Wisconsin Governor Signs Employee Misclassification Bills into Law

The bill also authorizes the DWD to require an employer to provide proof of maintaining proper employee records, including wage and hour information, and sufficient worker's compensation coverage for its employees. Failure to provide the requested information may result in the DWD serving a notice on the employer of the DWD's intent to issue an order requiring the employer to stop work at the locations specified in the notice. The employer will then have three business days to provide the requested information. Failure to do so may result in the issuance of an order requiring the employer to stop work at the location identified in the order. The employer may appeal the order.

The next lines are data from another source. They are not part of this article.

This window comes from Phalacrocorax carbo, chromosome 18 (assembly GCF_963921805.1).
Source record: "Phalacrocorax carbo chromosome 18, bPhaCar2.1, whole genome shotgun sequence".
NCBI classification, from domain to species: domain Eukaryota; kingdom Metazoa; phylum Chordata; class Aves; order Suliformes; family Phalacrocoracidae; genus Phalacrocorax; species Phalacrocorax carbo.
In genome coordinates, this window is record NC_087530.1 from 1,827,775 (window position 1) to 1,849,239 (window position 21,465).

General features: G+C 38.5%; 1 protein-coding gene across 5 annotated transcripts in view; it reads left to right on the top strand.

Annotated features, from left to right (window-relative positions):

The second piece of legislation -- Assembly Bill 929 -- provides that employers engaged in the painting or drywall finishing of buildings or other structures who willfully misclassify or attempt to misclassify employees, with the intent to evade the unemployment insurance laws, worker’s compensation laws, income tax laws or discrimination laws, shall be fined $25,000 for each violation. This bill amends a current law providing the same penalty for willful misclassifications in other trades in the construction industry. The DWD is required to promulgate rules defining what constitutes willful misclassification of an employee.

This entry was written by Jennifer Ciralsky.

Information contained in this publication is intended for informational purposes only and does not constitute legal advice or opinion, nor is it a substitute for the professional judgment of an attorney.